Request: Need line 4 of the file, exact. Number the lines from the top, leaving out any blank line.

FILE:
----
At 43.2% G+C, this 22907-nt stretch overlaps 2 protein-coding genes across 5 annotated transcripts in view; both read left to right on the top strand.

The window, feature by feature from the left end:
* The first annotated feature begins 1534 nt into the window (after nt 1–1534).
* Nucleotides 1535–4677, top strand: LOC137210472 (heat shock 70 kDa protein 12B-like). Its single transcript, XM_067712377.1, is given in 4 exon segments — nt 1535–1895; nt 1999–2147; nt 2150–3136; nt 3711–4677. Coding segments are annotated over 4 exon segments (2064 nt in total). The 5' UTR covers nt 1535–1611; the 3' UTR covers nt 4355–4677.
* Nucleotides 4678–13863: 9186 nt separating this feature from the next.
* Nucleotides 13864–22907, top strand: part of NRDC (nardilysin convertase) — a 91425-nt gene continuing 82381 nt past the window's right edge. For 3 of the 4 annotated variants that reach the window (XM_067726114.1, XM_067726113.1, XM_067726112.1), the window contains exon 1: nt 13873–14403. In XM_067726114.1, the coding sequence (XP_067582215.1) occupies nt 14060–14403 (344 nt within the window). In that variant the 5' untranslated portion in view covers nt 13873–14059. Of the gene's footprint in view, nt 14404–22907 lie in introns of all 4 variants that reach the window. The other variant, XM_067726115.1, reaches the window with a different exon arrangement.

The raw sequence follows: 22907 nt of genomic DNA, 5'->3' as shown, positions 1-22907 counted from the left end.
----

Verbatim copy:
* Nucleotides 1535–4677, top strand: LOC137210472 (heat shock 70 kDa protein 12B-like). Its single transcript, XM_067712377.1, is given in 4 exon segments — nt 1535–1895; nt 1999–2147; nt 2150–3136; nt 3711–4677. Coding segments are annotated over 4 exon segments (2064 nt in total). The 5' UTR covers nt 1535–1611; the 3' UTR covers nt 4355–4677.